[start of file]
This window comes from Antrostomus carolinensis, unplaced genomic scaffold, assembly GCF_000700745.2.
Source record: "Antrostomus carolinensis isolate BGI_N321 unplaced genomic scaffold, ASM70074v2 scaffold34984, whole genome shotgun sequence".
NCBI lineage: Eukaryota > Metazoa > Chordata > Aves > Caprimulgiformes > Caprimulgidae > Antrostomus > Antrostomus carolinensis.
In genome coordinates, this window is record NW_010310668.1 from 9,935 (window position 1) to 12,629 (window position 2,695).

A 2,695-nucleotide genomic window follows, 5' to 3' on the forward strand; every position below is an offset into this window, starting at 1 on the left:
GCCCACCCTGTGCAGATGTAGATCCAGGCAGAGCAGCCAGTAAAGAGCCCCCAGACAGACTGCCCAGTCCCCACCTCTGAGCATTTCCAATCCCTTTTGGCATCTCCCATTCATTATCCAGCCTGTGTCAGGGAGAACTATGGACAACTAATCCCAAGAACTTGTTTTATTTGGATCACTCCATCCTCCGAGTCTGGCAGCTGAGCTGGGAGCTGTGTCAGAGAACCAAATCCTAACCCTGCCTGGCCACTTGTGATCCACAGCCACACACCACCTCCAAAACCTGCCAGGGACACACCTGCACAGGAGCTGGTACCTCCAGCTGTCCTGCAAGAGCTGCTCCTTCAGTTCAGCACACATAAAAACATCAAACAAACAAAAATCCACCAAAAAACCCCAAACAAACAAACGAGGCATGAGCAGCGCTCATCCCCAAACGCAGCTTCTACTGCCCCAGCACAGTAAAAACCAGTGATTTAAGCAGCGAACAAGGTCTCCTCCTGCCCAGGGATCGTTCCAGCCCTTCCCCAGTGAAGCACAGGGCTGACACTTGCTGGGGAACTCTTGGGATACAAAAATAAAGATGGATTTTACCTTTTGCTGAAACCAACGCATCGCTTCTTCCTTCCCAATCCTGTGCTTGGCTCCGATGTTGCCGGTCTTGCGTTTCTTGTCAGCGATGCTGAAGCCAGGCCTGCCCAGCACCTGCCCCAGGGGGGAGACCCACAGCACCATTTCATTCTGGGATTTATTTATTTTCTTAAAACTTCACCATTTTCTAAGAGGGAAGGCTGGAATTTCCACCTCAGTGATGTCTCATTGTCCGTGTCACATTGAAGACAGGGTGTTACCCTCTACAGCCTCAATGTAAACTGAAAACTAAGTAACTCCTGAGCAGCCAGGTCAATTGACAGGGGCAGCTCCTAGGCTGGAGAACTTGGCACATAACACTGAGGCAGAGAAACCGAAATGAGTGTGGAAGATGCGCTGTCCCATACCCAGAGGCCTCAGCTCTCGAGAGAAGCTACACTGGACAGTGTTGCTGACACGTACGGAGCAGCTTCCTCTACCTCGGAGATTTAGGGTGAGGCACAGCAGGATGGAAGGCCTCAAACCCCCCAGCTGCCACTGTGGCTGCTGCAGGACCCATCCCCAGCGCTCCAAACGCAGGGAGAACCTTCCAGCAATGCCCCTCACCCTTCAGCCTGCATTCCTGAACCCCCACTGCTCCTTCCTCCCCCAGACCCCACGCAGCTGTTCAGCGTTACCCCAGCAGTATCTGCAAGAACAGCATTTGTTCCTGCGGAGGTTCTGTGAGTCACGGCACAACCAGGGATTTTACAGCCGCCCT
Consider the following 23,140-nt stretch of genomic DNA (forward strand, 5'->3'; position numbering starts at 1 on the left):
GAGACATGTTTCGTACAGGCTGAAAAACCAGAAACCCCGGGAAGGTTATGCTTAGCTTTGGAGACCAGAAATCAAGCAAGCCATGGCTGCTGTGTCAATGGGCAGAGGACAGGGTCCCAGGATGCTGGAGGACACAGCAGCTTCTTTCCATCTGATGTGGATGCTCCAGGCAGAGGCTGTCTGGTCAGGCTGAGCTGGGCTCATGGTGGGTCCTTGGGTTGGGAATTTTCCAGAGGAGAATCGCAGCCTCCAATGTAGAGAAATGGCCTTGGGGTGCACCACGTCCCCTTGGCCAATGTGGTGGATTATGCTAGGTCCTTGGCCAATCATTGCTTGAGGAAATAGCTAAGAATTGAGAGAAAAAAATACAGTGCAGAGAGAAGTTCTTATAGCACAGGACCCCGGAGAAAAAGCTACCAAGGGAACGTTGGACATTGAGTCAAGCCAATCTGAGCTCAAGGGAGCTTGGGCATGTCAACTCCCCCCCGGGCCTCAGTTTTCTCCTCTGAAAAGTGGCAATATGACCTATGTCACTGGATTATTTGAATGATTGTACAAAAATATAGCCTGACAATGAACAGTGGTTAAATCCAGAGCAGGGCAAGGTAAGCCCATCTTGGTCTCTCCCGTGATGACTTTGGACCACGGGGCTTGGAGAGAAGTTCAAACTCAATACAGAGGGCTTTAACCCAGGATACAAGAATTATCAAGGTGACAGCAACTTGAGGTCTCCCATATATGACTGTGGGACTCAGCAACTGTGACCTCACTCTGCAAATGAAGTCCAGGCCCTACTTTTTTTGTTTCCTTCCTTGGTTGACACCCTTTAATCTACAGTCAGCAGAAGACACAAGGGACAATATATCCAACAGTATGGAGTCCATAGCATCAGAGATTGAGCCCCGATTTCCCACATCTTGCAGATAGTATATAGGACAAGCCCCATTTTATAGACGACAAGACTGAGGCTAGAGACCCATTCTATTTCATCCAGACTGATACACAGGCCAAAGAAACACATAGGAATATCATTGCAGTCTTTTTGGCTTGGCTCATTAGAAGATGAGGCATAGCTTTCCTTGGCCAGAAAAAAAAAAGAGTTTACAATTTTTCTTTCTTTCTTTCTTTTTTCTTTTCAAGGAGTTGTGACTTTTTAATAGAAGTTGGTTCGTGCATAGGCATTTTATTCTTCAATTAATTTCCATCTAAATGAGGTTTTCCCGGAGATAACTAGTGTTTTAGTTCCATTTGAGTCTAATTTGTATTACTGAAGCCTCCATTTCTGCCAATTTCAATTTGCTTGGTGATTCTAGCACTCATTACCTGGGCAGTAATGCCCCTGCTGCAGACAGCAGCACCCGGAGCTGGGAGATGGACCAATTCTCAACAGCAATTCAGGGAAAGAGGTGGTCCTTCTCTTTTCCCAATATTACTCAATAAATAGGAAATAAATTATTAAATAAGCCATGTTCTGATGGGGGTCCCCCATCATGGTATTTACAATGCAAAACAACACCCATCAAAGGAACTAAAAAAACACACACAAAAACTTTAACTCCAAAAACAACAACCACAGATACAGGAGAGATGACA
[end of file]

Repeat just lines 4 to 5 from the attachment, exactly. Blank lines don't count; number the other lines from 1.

In genome coordinates, this window is record NW_010310668.1 from 9,935 (window position 1) to 12,629 (window position 2,695).

A 2,695-nucleotide genomic window follows, 5' to 3' on the forward strand; every position below is an offset into this window, starting at 1 on the left: